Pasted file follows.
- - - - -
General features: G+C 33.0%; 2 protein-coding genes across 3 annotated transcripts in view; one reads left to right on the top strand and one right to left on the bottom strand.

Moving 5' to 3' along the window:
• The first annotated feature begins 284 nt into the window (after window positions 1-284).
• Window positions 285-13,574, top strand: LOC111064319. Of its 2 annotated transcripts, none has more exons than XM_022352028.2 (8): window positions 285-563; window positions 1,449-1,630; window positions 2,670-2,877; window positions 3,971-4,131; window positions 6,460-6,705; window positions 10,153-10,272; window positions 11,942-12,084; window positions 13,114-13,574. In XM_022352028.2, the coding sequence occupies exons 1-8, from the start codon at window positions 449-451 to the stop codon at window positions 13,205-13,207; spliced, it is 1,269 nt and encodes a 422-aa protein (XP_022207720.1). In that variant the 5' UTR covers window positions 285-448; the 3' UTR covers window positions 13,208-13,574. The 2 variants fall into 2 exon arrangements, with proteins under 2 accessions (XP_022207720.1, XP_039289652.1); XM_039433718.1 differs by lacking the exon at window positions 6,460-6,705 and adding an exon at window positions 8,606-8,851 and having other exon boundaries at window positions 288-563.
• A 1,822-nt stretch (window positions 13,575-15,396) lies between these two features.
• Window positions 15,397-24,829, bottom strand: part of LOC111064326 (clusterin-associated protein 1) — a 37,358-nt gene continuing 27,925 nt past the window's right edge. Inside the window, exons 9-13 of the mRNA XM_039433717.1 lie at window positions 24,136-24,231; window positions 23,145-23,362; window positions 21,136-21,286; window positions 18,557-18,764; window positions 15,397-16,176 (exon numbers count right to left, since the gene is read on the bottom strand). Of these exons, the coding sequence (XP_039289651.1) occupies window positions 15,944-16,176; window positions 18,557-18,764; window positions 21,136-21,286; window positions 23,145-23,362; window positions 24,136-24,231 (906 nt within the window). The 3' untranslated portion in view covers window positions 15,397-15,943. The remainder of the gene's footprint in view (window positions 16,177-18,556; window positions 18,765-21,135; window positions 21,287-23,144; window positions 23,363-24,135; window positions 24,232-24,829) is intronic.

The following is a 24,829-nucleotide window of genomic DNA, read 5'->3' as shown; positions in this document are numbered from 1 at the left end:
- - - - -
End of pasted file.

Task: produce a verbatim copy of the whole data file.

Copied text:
General features: G+C 33.0%; 2 protein-coding genes across 3 annotated transcripts in view; one reads left to right on the top strand and one right to left on the bottom strand.

Moving 5' to 3' along the window:
• The first annotated feature begins 284 nt into the window (after window positions 1-284).
• Window positions 285-13,574, top strand: LOC111064319. Of its 2 annotated transcripts, none has more exons than XM_022352028.2 (8): window positions 285-563; window positions 1,449-1,630; window positions 2,670-2,877; window positions 3,971-4,131; window positions 6,460-6,705; window positions 10,153-10,272; window positions 11,942-12,084; window positions 13,114-13,574. In XM_022352028.2, the coding sequence occupies exons 1-8, from the start codon at window positions 449-451 to the stop codon at window positions 13,205-13,207; spliced, it is 1,269 nt and encodes a 422-aa protein (XP_022207720.1). In that variant the 5' UTR covers window positions 285-448; the 3' UTR covers window positions 13,208-13,574. The 2 variants fall into 2 exon arrangements, with proteins under 2 accessions (XP_022207720.1, XP_039289652.1); XM_039433718.1 differs by lacking the exon at window positions 6,460-6,705 and adding an exon at window positions 8,606-8,851 and having other exon boundaries at window positions 288-563.
• A 1,822-nt stretch (window positions 13,575-15,396) lies between these two features.
• Window positions 15,397-24,829, bottom strand: part of LOC111064326 (clusterin-associated protein 1) — a 37,358-nt gene continuing 27,925 nt past the window's right edge. Inside the window, exons 9-13 of the mRNA XM_039433717.1 lie at window positions 24,136-24,231; window positions 23,145-23,362; window positions 21,136-21,286; window positions 18,557-18,764; window positions 15,397-16,176 (exon numbers count right to left, since the gene is read on the bottom strand). Of these exons, the coding sequence (XP_039289651.1) occupies window positions 15,944-16,176; window positions 18,557-18,764; window positions 21,136-21,286; window positions 23,145-23,362; window positions 24,136-24,231 (906 nt within the window). The 3' untranslated portion in view covers window positions 15,397-15,943. The remainder of the gene's footprint in view (window positions 16,177-18,556; window positions 18,765-21,135; window positions 21,287-23,144; window positions 23,363-24,135; window positions 24,232-24,829) is intronic.

The following is a 24,829-nucleotide window of genomic DNA, read 5'->3' as shown; positions in this document are numbered from 1 at the left end: